Bug Bytes #162 – How to read RFCs, Param Miner doc & SSRF with browser exploitation

By Anna Hammond

March 9, 2022

Bug Bytes is a weekly newsletter curated by members of the bug bounty community. The first series is curated by Mariem, better known as PentesterLand. Every week, she keeps us up to date with a comprehensive list of write-ups, tools, tutorials and resources.


This issue covers the week from February 28 to March 7.

Intigriti news


🚩 CTF SIGN UP 🚩🗣 Virtual Conference 🗣

The 🟣 1337UP LIVE 🟣 event is nearing! Only 2 more days to go!

On March 11th, we will kick off with the 24-hour long CTF with challenges from web all the way to binary exploitation. Sign up right now at

On March 12th, once the CTF ends, we will directly jump into the live bug bounty conference with astonishing talks by amazing speakers. Check out the line-up over here at!

We can’t wait to see you there!

Win some swag!

We’re inviting you to share your opinions!

As a community-driven platform, your feedback is extremely valuable to us. To get to know you better, we would like to ask you to fill out our five-minute survey. At the end of the survey, you will be able to participate in our raffle to win a €50 Intigriti swag voucher (there are 20 available). Looking forward to hearing from you!

Take the survey

Our favorite 5 hacking items

1. Articles of the week

Reading RFCs for bug bounty hunters
The perils of the “real” client IP

@EdOverflow who knows a thing or two about RFCs (as the author of security.txt), shares some tips on reading RFCs for bug hunters.
This is actually part of a new Q&A blog series. This is a fantastic opportunity to have your bug bounty / security questions answered by a seasoned security researcher.

The second article is about how to retrieve the “real client IP address” from HTTP headers, common misconfigurations and the vulnerabilities they lead to. It is a long but excellent read if you want to explore this area of security.
Another good article on the same blog is about bypassing timing attack mitigations.
As pointed out by @albinowax, when you find a good article, make sure to browse the entire site for other gems.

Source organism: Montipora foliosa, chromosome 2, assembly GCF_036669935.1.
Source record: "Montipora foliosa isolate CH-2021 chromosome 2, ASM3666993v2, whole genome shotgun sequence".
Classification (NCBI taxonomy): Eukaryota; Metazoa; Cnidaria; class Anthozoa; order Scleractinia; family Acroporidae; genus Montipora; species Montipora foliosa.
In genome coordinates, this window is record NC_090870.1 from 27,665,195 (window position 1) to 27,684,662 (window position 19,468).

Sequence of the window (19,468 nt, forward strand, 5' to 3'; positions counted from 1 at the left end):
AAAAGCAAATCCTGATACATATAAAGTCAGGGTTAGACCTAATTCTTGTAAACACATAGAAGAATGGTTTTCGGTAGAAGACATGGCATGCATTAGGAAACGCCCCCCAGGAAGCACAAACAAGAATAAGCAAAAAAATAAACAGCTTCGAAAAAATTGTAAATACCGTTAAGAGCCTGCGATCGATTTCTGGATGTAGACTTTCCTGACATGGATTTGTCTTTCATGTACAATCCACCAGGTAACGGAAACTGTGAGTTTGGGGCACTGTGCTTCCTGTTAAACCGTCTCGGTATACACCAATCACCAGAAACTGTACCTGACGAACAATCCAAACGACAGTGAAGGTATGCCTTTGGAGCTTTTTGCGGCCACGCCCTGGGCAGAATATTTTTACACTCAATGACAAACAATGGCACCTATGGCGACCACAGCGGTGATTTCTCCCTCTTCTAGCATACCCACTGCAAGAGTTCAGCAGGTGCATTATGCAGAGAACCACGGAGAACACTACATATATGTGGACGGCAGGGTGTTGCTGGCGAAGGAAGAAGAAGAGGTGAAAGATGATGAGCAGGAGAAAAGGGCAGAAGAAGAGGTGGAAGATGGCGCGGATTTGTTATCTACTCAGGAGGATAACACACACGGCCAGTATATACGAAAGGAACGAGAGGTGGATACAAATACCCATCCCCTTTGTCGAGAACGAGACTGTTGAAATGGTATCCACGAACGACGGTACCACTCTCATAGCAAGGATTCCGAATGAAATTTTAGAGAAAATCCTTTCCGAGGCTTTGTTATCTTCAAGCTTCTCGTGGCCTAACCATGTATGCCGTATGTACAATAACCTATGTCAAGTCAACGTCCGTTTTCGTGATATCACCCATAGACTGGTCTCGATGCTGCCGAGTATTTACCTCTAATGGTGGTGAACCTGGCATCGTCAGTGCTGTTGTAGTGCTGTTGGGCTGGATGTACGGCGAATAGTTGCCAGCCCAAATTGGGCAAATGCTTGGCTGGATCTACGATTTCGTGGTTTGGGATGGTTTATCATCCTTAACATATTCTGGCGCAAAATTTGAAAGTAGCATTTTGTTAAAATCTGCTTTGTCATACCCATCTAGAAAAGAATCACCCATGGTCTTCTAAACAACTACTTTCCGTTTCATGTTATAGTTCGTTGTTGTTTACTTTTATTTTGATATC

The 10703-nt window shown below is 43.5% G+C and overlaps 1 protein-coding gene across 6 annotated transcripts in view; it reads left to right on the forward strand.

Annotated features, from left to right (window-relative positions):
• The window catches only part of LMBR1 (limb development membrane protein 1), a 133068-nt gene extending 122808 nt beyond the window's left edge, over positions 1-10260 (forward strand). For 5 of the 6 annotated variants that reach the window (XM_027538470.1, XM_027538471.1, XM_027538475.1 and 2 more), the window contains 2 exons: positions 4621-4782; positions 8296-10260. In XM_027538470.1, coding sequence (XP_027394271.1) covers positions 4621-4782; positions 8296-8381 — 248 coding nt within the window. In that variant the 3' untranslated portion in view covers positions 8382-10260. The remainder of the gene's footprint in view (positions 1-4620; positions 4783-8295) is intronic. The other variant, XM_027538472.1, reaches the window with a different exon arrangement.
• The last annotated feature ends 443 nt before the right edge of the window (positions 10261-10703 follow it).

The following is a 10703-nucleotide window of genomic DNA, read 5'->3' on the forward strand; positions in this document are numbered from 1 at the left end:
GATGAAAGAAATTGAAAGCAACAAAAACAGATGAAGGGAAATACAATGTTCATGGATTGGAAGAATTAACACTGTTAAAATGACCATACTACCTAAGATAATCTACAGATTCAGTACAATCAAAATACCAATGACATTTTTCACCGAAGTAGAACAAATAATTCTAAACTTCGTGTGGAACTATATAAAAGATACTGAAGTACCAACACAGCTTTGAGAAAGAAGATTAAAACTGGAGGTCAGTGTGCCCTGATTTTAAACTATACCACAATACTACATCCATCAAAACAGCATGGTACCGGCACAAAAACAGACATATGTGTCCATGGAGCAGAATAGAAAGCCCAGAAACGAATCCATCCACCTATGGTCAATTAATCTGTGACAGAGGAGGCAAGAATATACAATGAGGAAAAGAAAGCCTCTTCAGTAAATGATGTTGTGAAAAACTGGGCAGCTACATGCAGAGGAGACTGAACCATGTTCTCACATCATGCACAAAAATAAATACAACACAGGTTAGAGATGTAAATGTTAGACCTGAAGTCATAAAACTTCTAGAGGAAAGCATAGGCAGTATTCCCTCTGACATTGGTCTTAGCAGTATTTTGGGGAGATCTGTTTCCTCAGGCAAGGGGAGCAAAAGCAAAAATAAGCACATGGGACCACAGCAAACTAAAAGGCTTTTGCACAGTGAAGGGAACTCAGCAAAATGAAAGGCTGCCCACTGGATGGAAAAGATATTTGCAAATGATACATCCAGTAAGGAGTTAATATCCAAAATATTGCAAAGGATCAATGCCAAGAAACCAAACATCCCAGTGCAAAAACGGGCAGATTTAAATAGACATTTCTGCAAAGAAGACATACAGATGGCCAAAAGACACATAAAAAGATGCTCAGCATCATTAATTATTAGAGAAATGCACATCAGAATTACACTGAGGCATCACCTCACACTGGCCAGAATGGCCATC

2. Writeups of the week

Circumventing Browser Security Mechanisms For SSRF
AutoWarp: Critical Cross-Account Vulnerability in Microsoft Azure Automation Service
The Dirty Pipe Vulnerability & PoC

A few months ago, I saw a very intriguing tweet about a bug bounty finding that involved Web and Pwn. @iamnoooob, @rootxharsh and @S1r1u5_ just dropped the writeup, and it is indeed incredible.
The team chained an SSRF with XSS to bypass some limitations, and with a known headless Chrome RCE that didn’t have any public PoC.

Another equally impressive finding is @Yanir_‘s AutoWarp. He found a way to interact with an internal Azure server, which gave them access to authentication tokens of other customers and the ability to take over their accounts.

The third writeup is about a privilege escalation that Max Kellermann discovered in the Linux kernel since version 5.8. It is similar to Dirty Cow but easier to exploit.
If you are interested in this type of bugs, I highly recommend the writeup. It details everything from the indicators of vulnerability, questions the author asked themselves at each step, what worked and what didn’t… just like an investigation.

3. Resource of the week


Param Miner’s Attack Config options are not officially documented. So, to understand what they mean, @_nikitastupin looked at the tool’s source code and compiled their descriptions in a repo.

4. Tool of the week

Padding Oracle Hunter

@spaceraccoonsec‘s colleague released this new tool to detect and exploit padding oracle vulnerabilities. It is a Burp extension that supports the PKCS#7 and PKCS#1 v1.5 padding schemes.
If you’re not sure where to use this tool, here is a tip on identifying potential entry points.

5. Video of the week

Finding 0day in Apache APISIX During CTF (CVE-2022-24112)

@LiveOverflow published a new video walkthrough of a Real World CTF challenge. This one is about a 0-day RCE in the default configuration of Apache APISIX. Discovering it involved code review, reading documentation, spoofing the “real” client IP, and much more. As usual, it is incredibly informative.


Other amazing things we stumbled upon this week






Challenge writeups

Pentest writeups

Responsible(ish) disclosure writeups

Bug bounty writeups

See more writeups on The list of bug bounty writeups.


  • Uncover: Quickly discover exposed hosts on the internet using multiple search engines

  • dontgo403

  • HaxUnit: Python wrapper around Project Discovery tools (combining subdomain enumeration, port scanning and vulnerability discovery tools)

  • Vajra: GUI tool with multiple techniques for attacking and enumerating in the target’s Azure environment

  • sdlookup: IP Lookups for Open Ports and Vulnerabilities from

Tips & Tweets

Misc. pentest & bug bounty resources



Bug bounty & Pentest news

Non technical

You may also like